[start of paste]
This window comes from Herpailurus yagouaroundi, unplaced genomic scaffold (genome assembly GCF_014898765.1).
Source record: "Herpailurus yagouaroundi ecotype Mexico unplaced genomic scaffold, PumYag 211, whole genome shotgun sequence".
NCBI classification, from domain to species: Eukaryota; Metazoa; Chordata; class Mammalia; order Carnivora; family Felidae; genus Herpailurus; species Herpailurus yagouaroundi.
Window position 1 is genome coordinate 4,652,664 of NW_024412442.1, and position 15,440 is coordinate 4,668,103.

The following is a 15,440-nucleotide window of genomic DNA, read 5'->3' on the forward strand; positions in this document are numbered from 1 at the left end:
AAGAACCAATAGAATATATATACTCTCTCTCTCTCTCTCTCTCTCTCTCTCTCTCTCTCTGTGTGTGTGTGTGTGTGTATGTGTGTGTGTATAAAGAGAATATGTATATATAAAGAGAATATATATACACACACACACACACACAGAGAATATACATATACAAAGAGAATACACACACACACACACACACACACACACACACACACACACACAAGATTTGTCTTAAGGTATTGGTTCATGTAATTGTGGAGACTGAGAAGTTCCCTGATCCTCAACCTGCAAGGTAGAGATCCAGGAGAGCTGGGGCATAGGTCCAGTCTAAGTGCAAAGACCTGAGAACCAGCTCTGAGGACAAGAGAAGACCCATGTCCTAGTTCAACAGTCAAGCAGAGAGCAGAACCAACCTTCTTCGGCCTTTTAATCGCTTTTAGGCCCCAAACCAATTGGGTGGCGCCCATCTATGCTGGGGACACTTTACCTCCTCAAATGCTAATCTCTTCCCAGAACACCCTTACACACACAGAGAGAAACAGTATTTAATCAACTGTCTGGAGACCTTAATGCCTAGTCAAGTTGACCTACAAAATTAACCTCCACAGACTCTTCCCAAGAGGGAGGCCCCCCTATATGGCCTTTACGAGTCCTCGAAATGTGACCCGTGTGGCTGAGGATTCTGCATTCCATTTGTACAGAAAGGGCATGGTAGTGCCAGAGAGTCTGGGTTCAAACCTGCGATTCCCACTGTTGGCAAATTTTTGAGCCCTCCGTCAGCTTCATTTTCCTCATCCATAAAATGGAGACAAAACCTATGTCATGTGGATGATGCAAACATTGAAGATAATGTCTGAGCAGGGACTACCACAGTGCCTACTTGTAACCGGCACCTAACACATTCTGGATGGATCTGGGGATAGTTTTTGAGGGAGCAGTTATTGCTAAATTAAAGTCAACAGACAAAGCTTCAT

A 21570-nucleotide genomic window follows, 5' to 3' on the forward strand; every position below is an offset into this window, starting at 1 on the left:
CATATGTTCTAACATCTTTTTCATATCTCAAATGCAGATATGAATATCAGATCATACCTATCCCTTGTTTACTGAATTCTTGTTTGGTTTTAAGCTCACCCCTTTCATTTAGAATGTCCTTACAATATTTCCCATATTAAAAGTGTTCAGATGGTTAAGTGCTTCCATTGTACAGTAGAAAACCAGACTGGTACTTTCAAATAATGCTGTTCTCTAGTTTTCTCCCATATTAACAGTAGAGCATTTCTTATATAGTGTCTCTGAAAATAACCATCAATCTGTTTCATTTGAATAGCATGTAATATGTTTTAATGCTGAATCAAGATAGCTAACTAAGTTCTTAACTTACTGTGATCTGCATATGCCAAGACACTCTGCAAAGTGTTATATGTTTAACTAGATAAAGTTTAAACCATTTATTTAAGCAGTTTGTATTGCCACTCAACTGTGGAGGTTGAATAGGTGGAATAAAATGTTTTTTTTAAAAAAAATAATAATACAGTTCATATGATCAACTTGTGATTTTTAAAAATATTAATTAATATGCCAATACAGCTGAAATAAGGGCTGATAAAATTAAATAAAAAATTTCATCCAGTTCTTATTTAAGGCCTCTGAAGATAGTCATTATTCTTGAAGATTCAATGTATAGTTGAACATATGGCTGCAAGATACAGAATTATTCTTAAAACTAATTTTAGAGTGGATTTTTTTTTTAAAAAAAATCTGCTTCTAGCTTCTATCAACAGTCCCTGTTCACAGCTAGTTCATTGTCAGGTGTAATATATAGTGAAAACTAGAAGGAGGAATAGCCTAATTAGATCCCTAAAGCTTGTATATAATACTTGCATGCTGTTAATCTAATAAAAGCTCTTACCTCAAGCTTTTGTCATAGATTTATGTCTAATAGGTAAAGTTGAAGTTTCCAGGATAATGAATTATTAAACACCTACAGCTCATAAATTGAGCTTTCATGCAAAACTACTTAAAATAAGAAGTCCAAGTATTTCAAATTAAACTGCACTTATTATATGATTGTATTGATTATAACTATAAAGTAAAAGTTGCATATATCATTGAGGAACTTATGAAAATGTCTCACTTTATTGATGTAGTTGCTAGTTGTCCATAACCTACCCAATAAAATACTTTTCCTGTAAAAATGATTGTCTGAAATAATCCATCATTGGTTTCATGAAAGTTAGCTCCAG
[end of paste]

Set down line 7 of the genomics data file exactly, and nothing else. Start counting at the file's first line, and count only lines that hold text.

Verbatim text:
A 21570-nucleotide genomic window follows, 5' to 3' on the forward strand; every position below is an offset into this window, starting at 1 on the left: